FATF Monitoring of Terrorist Financing Risks and Actions Taken to Combat ISIL, Al-Qaeda and Affiliates Financing

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FATF Monitoring of Terrorist Financing Risks and Actions Taken to Combat ISIL, Al-Qaeda and Affiliates Financing

Paris, France, 19 October 2018 - On February 27, 2015, the Financial Action Task Force (FATF) issued its report on the Financing of the Terrorist Organisation Islamic State in Iraq and the Levant. Since that time, the FATF has been monitoring evolving terrorist financing (TF) risks associated with the Islamic State in Iraq and the Levant (ISIL) and its affiliates through regular internal reporting. In February 2018, this process was broadened to include Al-Qaeda and its affiliates.

ISIL has lost almost all of the territory it once controlled. This loss of territory correlates with a continued decrease in daily, bureaucratic expenses for the group and possibly a shift of expenditure to promote recruitment and radicalisation, globally. As ISIL moves to an underground insurgency, ISIL will continue to try to extort civilians and commercial activity, and to attempt kidnapping for ransom operations, to make up for its financial losses.

FATF’s internal reporting indicates that the total amount of ISIL’s revenue derived from the sale of oil and oil products has decreased dramatically. Nonetheless, ISIL’s primary sources of revenue still include the smuggling and sale of oil and oil products, as well as extortion and taxation of local populations in areas under its control. Other varied revenue streams from both legitimate sources (salaries, savings, unemployment benefits, loans) and illegitimate sources (kidnapping for ransom; bank looting; and other extortion activity, including outside of ISIL-dominated territory) continue to be exploited for the benefit of the terrorist group, as well.

A shifting risk landscape has had an effect on how funds are raised. Small-scale funding (such as self-funding, crowdfunding and contributions from family and relatives), particularly in the context of small cells and lone actors, appears to be increasingly common. Furthermore, extortion fees levied on departing fighters may also act as an additional revenue stream, as ISIL seeks to exploit the current situation. Affiliates may be encouraged to seek out independent sources of revenue, as core ISIL cuts back on contributions to regional affiliates.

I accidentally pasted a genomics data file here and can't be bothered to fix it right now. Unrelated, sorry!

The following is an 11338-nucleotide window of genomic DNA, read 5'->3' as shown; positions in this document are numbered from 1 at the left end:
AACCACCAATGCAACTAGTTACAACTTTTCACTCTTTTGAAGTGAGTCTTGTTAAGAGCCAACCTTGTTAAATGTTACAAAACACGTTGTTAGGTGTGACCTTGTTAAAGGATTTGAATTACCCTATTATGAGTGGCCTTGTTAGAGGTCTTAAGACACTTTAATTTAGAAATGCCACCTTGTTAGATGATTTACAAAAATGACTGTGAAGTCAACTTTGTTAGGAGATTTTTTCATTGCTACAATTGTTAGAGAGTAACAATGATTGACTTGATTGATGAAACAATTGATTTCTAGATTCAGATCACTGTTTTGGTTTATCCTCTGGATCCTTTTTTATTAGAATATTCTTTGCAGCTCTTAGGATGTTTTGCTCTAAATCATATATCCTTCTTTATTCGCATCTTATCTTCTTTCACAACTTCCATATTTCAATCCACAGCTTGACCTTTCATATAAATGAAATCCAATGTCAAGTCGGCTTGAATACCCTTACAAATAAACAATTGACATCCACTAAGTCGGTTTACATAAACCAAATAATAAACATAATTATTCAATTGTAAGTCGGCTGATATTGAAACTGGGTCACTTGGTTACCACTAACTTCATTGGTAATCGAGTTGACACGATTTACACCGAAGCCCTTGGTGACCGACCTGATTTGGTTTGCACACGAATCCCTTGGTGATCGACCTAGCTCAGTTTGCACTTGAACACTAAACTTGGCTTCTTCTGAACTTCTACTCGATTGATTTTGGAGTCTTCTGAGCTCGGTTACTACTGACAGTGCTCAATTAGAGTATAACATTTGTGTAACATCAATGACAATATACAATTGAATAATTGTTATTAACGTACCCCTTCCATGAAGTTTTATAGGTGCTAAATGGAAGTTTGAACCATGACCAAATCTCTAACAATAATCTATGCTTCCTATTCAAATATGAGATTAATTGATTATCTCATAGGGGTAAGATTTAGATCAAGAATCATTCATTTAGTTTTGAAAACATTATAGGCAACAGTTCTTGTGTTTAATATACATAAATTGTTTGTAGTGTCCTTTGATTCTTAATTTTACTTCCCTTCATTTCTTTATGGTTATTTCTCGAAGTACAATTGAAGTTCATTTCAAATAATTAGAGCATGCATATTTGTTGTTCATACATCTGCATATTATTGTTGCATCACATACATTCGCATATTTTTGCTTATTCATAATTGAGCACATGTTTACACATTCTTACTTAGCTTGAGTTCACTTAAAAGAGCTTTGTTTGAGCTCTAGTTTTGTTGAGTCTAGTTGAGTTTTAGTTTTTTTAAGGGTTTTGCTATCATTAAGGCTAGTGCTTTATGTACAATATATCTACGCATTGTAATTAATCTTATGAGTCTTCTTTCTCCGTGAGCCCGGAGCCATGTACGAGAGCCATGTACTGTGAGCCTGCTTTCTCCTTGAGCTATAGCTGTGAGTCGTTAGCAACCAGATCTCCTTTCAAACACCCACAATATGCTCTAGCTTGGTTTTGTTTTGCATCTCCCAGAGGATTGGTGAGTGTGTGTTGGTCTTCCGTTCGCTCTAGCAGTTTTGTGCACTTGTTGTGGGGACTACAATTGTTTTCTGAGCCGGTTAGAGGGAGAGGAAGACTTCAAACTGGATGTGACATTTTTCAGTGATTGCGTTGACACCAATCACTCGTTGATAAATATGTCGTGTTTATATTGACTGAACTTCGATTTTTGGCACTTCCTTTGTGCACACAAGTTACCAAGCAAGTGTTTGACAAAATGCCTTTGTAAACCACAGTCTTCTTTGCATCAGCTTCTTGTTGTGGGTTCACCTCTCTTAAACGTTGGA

Al-Qaeda and affiliates remain a threat. In some regions, there has been a  resurgence in their presence, drawing on a common ideology. Al-Qaeda and affiliates continue to rely on diverse sources of revenue, particularly donations from terrorist sympathisers. In some regions, Al-Qaeda and affiliates are now moving from stable funding to one-time payments for specific terrorist acts and military operations.

Physical cash movement remains a key method of transferring value to fund terrorist activities, including ISIL, Al-Qaeda and their affiliates. Cash stockpiles uncovered in previous actions taken by members of the FATF Global Network support this view. Other methods of moving funds include Money Value Transfer Services (MVTS) abuse, such as remittance providers who are not regulated, not subject to AML/CFT supervision or are complicit MVTS agents. Pre-paid cards (which are often non-bank account based) have also been identified as a method of moving money across borders and accessing funds. Recently uncovered logistical networks highlight the global reach of ISIL, Al-Qaeda and their affiliates.

Members of the FATF Global Network continue to take strong, coordinated actions to counter the financing of ISIL, Al-Qaeda and their affiliates. Recent actions have led to numerous arrests and prosecutions around the globe against foreign terrorist fighters, unlicensed or complicit MVTS and other structures (such as front companies) used for TF purposes. Similarly, targeted financial sanctions have been implemented at both domestic and international levels against individuals and entities associated with ISIL, Al-Qaeda and their affiliates in order to cut off terrorist funds, but further global disruption effort is needed. Authorities should remain vigilant to counter terrorists, who may attempt to obtain material support, including arms and other controlled goods.

The funding of terrorism or the resourcing of a terrorist entity by any State remains incompatible with the FATF Standards[1]. The FATF will remain diligent in identifying new risks associated with the financing of ISIL, Al-Qaeda and their affiliates, and will continue to take robust measures to ensure that these TF risks are mitigated.


[1] Emerging Terrorist Financing Risks (October 2015): Page 20